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The DIY entry

Take one sheet of plywood, one ruler, a measuring tape, a jigsaw, a 51mm holesaw, a pencil and some sandpaper. Then add a bit of patience and another trip to B&Q after you fuck up the size on your first attempt, you have two bumper plates weighing approx 1.5kgs each, though I’ll have to stick them on the scales tonight to see. That’s right, yesterday I spent my bank holiday making wooden bumpers for lifting. They’re ideal for a few reasons. The biggest diameter plates we have are only 400mm and Olympic standard is 450mm, those plates are also 20kgs, which means that we have to use the small plates and pads to raise the bar for Olympic lifts. I actually made mine 500mm as I can clean a decent enough weight and I wanted to make sure that there was good clearance so that the metal of the 20kg plate we have didn’t hit the ground.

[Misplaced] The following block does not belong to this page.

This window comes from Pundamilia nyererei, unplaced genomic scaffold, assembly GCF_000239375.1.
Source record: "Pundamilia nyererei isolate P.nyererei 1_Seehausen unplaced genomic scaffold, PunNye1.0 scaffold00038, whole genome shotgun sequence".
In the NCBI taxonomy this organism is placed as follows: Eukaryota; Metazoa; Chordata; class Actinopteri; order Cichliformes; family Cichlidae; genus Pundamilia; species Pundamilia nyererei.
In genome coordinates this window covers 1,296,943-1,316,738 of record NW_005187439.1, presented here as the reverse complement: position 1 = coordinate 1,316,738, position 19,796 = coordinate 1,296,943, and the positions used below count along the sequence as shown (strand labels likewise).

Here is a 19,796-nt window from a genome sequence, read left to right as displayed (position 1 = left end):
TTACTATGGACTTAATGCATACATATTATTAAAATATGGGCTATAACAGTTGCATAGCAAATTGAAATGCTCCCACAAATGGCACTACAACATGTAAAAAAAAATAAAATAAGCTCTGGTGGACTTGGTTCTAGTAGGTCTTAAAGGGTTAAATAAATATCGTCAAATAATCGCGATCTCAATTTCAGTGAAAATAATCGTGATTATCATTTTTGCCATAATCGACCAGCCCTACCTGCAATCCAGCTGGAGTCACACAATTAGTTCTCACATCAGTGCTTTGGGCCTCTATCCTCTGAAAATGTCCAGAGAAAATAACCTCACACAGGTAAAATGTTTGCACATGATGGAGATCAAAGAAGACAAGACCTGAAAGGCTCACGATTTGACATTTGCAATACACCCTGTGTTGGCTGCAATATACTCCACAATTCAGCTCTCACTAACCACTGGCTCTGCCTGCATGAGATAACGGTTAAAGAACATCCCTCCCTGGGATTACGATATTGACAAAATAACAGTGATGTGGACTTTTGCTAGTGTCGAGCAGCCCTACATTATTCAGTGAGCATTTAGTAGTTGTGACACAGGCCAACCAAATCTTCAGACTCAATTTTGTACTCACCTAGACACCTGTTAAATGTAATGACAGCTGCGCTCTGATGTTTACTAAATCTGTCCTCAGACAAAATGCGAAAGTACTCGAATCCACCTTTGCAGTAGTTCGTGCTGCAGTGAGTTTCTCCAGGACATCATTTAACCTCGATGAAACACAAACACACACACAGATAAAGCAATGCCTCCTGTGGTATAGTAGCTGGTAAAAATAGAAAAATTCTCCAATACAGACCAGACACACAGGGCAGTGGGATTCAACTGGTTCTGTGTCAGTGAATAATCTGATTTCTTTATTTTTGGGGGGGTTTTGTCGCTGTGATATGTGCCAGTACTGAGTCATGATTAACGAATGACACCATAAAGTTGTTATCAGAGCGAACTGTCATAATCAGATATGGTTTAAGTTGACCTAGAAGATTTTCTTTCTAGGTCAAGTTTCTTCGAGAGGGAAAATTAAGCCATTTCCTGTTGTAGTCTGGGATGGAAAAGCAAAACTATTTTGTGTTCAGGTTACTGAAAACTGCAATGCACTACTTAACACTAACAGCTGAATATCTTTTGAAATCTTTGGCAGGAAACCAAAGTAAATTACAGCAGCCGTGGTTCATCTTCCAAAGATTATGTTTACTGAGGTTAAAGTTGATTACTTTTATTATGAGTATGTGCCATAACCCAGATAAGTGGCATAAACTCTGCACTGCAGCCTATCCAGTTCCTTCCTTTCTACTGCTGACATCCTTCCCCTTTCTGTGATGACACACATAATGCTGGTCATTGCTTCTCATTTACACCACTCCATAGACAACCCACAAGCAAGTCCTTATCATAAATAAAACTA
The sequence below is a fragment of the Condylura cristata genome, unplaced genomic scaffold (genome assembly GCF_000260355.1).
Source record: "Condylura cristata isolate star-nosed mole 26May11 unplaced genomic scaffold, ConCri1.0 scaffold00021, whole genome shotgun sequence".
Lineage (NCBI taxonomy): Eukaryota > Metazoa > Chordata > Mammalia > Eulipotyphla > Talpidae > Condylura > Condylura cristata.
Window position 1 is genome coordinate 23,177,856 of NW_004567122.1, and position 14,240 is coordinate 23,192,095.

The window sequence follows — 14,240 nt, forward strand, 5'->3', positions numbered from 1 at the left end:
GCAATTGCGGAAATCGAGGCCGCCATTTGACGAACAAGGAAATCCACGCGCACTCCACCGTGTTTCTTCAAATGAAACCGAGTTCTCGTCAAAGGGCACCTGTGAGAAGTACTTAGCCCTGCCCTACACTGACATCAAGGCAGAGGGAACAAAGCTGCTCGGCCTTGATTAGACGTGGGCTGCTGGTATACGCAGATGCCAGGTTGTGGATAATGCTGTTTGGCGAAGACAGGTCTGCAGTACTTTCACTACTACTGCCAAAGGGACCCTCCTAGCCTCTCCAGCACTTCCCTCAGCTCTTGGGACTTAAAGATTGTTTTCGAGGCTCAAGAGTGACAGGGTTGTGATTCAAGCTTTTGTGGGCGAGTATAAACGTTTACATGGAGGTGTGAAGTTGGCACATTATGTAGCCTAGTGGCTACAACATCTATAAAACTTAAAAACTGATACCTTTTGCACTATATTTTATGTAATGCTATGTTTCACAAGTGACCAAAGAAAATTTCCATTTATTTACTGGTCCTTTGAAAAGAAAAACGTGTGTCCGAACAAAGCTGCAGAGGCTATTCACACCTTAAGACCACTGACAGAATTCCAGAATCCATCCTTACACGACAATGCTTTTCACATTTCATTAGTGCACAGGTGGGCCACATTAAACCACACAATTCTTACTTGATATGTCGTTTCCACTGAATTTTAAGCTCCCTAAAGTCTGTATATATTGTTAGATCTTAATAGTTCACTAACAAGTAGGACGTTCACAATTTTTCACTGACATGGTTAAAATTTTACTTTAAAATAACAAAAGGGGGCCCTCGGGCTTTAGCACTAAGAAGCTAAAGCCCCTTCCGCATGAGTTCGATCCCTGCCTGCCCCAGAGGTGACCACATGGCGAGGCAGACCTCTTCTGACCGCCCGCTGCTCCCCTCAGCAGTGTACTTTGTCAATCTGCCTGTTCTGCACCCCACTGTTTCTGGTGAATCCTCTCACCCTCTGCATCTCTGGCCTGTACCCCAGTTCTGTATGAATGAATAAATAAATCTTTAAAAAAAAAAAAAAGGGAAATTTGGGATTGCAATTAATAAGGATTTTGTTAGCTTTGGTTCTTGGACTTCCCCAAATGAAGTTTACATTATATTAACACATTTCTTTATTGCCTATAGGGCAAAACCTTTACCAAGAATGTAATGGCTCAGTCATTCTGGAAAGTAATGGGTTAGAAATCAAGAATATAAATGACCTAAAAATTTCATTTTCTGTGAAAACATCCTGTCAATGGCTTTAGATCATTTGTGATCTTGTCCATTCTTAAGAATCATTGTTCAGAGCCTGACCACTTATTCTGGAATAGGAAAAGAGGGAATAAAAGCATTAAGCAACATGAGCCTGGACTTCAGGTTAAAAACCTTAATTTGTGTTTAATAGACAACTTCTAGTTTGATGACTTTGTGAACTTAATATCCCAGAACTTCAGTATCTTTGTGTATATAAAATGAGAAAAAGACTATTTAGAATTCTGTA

In other DIY news I had a chance to sit down and have a look at the teenager’s class test scores. They made for some interesting reading, particularly in the overhead squat test which I would have thought they’d score well in, or at least better than their adults counterparts. The opposite was true. The functional test showed up some massive imbalances, weaknesses and flexibility issues. I queried some people in the know about the results and they said that their experience with teenagers was roughly similar. Kids these days (oh yeah, we’re into Joe Duffy terminology) are sedentary, spent a lot of time in the seated position, and many children’s only exposure to what in sport are simple movements is in the sport itself. Take single leg balancing. That was a massive part of your childhood (if you’re 30 or so). You walked on walls, played hopscotch, skipped, played lots of street football and so on, so when you went to your chosen sport that evening, you had spent your day doing things that strengthened your ankles, knees, hips and had ingrained good movement into your body. Now a kid goes to school (usually by getting dropped in the car), has to walk in the playground (litigation has meant that many schools have had to ban running, chasing etc.), then gets picked up (in the car), then gets home and stays in (green areas in new housing estates are nice looking, but not open), plays Xbox and then goes to his or her sporting activity. It’s not difficult to see why many basic anatomical movements would be lacking. Of course then as adults we fail to see why the 2 hours of formal exercise we bring them to each week desn’t seem to cutting it, or worse, we think as long as they get dropped off at football/gymnastics/badminton for 2 hours a week then we’re all fine.